Why are Airline Names Plural? (e.g. Why is American Airlines not called American Airline)?

I’m curious about this. Why does American Airlines have that s at the end? Why don’t they call it American Airline, or British Airway, or Southwest Airline? Is it because there are multiple airplanes in that airline? Last time I checked there aren’t five airlines called British Airways. Could someone enlighten me?

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I’d presume it’s because ‘airlines’ or ‘airways’ are kinda like routes and it shows that they have multiple routes. Idk lol

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After a quick conductive search, I have found that Airlines will use Plural in their names to show that they fly to multiple routes, if you have “American Airline” that would mean that they would fly only one route, but if they have a Plural like “British Airways” or “American Airlines” it shows that said airline will fly on more than one route ;).

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This is an actually interesting question.

If we break down the words in smaller words (not syllables, we’re not analyzing a poem), we are able to understand the word, like so:
Airline -> Air-line -> meaning one air route.
Airway -> Air-way -> meaning one air route.

Airlines -> Air-lines -> meaning several air routes.
Airways -> Air-ways -> meaning several air routes.

Hope that clarifies.

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Cause it sounds better think about it say United Airline over and over and then say United Airlines

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I agree I think “Singapore airline” just sounds weird and tacky

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Well an “Airline” can fly multiple routes

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Using it as a noun has a different meaning, but when adding it to a name, it is implying that it flies several routes.

An airline can be a company whose job is air transportation.
But when used in a name (ex. American Airlines), it is stated that it is the air routes of America (if analyzed deeper). Otherwise, it is just known as American Airlines, the name of the airline.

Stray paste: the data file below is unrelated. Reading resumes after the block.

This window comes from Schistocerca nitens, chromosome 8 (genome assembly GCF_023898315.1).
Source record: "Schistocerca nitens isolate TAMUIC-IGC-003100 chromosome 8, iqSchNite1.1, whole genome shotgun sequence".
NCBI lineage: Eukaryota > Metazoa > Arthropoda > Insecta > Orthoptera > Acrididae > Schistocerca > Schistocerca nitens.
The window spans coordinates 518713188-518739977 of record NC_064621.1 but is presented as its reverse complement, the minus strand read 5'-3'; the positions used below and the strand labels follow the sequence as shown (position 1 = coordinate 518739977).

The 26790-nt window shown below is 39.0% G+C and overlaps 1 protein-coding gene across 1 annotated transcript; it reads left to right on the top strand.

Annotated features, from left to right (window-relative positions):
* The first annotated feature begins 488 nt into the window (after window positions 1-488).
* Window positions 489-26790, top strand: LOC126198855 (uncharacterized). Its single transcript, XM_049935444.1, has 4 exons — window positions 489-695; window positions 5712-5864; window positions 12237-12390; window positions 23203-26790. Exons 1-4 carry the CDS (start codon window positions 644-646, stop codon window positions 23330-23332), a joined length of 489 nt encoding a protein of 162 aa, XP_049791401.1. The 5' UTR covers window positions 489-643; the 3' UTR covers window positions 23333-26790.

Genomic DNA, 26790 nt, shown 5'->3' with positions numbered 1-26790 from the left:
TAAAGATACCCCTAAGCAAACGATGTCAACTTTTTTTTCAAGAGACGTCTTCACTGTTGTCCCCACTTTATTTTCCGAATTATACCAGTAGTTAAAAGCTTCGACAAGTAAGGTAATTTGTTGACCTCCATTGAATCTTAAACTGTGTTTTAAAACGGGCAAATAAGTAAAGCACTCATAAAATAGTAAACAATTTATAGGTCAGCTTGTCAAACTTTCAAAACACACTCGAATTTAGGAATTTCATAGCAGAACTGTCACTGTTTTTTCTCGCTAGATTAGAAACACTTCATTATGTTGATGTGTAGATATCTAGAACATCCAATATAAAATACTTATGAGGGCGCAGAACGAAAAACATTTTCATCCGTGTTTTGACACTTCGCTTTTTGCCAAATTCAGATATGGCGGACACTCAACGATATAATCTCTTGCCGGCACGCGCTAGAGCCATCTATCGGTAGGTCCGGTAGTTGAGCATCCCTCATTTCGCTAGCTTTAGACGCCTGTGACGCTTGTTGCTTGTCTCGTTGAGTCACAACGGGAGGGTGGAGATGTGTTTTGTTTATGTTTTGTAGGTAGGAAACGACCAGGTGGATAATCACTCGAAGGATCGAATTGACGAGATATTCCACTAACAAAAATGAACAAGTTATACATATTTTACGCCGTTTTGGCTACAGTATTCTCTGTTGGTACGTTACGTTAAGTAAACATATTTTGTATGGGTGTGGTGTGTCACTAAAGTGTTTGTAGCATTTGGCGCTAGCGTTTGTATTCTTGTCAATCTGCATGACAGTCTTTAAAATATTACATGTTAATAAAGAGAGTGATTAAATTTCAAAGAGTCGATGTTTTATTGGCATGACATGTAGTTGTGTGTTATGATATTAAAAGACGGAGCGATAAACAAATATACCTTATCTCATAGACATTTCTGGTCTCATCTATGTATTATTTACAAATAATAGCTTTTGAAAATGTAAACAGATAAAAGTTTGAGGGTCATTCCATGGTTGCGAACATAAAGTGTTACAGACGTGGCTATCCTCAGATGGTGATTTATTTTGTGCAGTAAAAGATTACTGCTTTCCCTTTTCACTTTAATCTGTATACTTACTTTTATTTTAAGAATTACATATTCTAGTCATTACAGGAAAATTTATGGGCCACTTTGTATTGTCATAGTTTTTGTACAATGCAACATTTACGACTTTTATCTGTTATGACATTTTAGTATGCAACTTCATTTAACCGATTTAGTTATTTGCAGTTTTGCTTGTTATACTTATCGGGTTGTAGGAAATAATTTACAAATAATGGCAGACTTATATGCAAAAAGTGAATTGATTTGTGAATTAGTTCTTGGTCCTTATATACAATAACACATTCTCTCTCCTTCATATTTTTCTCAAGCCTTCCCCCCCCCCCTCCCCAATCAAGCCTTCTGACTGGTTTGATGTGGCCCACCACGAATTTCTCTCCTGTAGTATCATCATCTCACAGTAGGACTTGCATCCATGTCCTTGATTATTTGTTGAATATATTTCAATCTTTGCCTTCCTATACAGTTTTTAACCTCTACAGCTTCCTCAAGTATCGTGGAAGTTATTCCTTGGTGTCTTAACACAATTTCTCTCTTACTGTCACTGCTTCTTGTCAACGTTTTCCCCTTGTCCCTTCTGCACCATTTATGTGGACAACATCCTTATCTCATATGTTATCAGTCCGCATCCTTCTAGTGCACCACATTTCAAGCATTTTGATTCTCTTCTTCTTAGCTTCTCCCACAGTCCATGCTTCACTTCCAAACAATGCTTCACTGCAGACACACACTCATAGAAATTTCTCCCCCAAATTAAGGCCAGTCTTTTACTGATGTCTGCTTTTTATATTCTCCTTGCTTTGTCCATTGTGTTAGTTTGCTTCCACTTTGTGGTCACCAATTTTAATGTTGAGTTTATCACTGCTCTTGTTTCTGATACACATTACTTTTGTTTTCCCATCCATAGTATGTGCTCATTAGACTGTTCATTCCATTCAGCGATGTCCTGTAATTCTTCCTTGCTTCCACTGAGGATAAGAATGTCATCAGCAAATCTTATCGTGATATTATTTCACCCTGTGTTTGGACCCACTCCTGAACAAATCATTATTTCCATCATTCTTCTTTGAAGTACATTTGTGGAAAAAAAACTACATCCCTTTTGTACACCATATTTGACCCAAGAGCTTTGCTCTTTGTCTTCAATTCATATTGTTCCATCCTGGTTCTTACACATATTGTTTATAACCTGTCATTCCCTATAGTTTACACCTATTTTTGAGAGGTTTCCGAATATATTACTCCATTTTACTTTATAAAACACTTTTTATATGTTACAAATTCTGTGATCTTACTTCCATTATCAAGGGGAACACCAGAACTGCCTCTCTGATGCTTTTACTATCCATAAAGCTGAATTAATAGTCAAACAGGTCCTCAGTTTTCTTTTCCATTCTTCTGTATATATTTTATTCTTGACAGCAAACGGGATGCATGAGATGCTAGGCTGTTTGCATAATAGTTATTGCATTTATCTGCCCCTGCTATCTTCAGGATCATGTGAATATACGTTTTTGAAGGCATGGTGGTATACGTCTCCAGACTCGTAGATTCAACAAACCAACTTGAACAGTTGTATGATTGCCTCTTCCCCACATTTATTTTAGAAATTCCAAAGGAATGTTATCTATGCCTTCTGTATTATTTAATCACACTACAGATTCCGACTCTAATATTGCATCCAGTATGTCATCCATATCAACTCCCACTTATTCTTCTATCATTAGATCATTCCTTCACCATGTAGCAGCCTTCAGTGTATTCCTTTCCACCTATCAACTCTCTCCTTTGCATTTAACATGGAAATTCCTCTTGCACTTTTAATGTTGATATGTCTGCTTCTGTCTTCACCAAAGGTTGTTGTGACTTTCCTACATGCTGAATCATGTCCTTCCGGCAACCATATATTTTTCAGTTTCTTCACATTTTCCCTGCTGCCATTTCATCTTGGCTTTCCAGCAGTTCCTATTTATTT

Well “airlines” probably just sounds better to us cuz we’re used to it.

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The way English is used, we say:

American Airlines is an awesome airline.

Note the difference in singular-plural usage. This is just something I noticed and don’t have an explanation behind it.

Merry Christmas! 🎄

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I’d say that ‘airlines’ is relating to all the routes, and then by ‘airline’ in the second part it’s relating to all the airlines if that makes any sense. :)

Could be. Let’s see what the others have to say about this 🤔

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And it’s the plural for many routes as other people said.

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Well “airline” has become a normal term for us to use now. When airlines were founded, using “airlines” and “airways” would have been more related to the routes the carrier flies. Hence some airlines were called “Air Lines”.

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Emirates airline is not plural just to point out. The airline’s name is as a result of the marketing team. Very interesting.

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I always thought it came down to that aviation was based off of the successful ocean liners back in the early days of flight and now a days as well. For example white star line only sailed across the Atlantic while nowadays carnival cruises is now the industry leader and as airlines slowly started taking over they gradually added the S onto the names as the airlines started opening more routes

Because if it was American Airline it would only fly one route xD

I guess Air Canada only flies one route then. Weird. Thought they were larger.

I think it’s more cultural and traditional than anything.

The company is still singular. It’s an airline, even if their name has an s on the end.

Don’t get me wrong, I’ve see the above answers as the answer pretty much every time the question is asked. But you’ll never find an official source which dictates that the etymology actually stems from the flying of multiple routes. Nor would that answer hold water with Air Canada, which removed Air Lines from its name as it grew and flew more routes.

The answer may seem satisyfying, but it strikes me as a simplified mental resolution more than an official answer, even if it is the most common answer given here and elsewhere. I guess a Tap Room only has one tap? Pizza Hut sells but a single pizza (if you can call it that).

Corporate Air. Alligiant Air. More examples. I’m sure there are others. Maybe it’s the science in me, but an exception puts the lie to the “rule”.

The answer is probably as close as you’ll get, but that’s because “it’s just kind of how it is” is less calming to the mind.

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Imagine a line in the air that connect to airports, same like airways.

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